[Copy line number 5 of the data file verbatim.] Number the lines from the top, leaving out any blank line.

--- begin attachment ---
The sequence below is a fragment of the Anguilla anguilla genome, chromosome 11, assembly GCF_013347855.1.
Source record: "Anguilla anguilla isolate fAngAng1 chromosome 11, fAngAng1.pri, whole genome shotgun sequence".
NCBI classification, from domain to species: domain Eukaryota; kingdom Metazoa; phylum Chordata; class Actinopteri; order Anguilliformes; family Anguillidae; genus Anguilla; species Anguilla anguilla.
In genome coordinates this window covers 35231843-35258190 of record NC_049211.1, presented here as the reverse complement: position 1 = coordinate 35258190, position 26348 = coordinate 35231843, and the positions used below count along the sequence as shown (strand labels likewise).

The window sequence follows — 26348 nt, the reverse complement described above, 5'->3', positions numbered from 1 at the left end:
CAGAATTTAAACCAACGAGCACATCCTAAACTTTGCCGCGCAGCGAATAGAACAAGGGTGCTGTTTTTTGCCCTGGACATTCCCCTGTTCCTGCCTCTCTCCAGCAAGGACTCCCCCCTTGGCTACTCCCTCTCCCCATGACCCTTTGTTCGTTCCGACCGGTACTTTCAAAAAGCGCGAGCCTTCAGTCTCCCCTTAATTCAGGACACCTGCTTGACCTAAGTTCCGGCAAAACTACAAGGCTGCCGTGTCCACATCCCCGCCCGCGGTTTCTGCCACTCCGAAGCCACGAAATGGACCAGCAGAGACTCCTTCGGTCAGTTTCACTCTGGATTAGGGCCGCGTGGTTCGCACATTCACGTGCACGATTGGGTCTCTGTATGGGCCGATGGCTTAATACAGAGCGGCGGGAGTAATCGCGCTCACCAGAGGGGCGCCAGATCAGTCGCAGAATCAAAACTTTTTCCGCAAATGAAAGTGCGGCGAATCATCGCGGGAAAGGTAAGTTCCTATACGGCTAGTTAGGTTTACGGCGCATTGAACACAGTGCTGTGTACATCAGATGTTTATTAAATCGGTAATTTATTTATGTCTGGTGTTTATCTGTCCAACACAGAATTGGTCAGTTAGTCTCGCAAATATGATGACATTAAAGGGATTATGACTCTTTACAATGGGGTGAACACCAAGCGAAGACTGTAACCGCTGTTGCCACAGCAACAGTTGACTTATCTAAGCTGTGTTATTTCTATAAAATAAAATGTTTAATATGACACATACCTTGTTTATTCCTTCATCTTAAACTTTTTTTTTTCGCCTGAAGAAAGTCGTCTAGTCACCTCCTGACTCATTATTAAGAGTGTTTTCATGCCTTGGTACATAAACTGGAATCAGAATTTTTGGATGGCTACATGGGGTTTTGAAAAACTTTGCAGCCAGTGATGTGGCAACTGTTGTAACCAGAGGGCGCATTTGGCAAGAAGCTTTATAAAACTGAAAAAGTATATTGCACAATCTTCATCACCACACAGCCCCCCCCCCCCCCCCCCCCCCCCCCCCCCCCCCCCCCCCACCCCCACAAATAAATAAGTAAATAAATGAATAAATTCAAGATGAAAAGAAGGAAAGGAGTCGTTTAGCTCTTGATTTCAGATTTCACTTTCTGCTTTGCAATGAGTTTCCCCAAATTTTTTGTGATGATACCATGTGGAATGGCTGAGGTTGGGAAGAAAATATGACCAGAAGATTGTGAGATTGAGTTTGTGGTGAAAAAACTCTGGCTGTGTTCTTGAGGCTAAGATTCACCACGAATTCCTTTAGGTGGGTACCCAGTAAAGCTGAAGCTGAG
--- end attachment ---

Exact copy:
The window sequence follows — 26348 nt, the reverse complement described above, 5'->3', positions numbered from 1 at the left end: